In the late thirties, just before the storm clouds of World War Two began to brew, Britain was at peace and no Saturday night was complete without a trip to the local cinema. One of the nation's favourite actresses went by the name of Beatrice de Havilland, who was famed for her gold plated make up brushes. De Havilland's make up artist was called Alice Waters back in those glory days, and she had a terrible secret to tell.
The story of de Havilland's make up brushes is one shrouded in mystery, as no one knows for sure why she loved these articles so very much. But before she performed any of her scenes, she insisted she was made up with these beautiful brushes. In famous films such as The Lady of Hamberly House (1937), and The Road to Blanfield (1938) she had these make up brushes with her - and Alice had the pleasure of doing her make up on these films. But in Tea with Marmeduke (1938) a dramatic incident occured, and the film was never completed.
In her nineties Alice felt compelled to tell the truth about what happened to Beatrice. It happened while filming the final scenes of Marmeduke, in which Marmeduke tells de Havilland's character that he is in fact her cousin - which an emotional scene indeed, considering their romantic involvement. Alice was doing Miss de Havilland's hair, when she asked to have her make up touched up again with her prized make up brushes. Alice said she couldn't find them - any of the set, which had been kept in a smart leather case.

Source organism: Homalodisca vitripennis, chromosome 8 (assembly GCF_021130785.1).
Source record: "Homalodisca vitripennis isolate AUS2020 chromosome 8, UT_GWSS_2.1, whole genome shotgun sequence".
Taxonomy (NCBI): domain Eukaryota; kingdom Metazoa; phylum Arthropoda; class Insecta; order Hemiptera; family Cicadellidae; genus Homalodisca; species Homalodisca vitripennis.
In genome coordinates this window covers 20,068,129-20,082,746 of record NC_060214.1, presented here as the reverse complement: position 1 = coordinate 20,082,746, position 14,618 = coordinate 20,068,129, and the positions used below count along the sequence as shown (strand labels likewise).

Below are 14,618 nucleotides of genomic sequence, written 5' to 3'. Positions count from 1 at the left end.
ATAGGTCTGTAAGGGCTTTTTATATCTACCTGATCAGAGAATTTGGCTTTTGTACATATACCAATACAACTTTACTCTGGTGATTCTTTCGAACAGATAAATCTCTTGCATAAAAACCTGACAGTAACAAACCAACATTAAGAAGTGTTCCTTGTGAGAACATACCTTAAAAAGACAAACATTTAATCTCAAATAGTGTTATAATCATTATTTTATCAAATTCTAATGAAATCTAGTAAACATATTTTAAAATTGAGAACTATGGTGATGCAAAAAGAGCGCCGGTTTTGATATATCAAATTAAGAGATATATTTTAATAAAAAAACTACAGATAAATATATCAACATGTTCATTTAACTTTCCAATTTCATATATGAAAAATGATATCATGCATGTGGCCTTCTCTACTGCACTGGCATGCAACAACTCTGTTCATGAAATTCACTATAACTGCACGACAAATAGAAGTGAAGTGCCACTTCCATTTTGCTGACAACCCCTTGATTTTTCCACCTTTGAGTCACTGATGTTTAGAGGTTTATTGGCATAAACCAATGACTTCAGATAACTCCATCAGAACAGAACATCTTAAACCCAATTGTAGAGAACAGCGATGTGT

De Havilland was distraught that her make up brushes couldn't be located, and got Alice to search high and low for them. She was so upset that she couldn't do her final scenes and the director (Gertrude Bottomley) sent her home to relax. It turned out that de Havilland was a lot more distressed than first thought, as she didn't turn up for filming the next day.
With Marmeduke on hold because of the absent leading lady, Bottomley became quite concerned. He couldn't believe that the gold plated make up brushes could upset her so much! Bottomley came to me and asked why she should get so teary about them. Alice said that Errol Baxford-Kent had given them to her after a romantic entanglement while filming The Lady of Hamberly House. She had been besotted with Baxford Kent and she had treasured those make up brushes ever since they parted company.
Alice told Bottomley the whole story - as de Havilland had confided in me through several productions including Hamberly House itself. Alice was with Bottomley, explaining, when a detective arrived with a grim look on his face. It turns out that de Havilland had been found floating in the Thames, having been spotted by a coal barge. It looked like suicide. Everyone was shocked to the core, as was Bottomley.
Alice simply couldn't believe she would do something like this - those make up brushes certainly meant a lot to her. For years the whole episode haunted Alice. De Havilland really loved Baxford-Kent, and those make-up brushes were a token of that important time for her. But there was one thing Alice never told Bottomley back in the winter of 1938; she had in fact stolen de Havilland's make up brushes.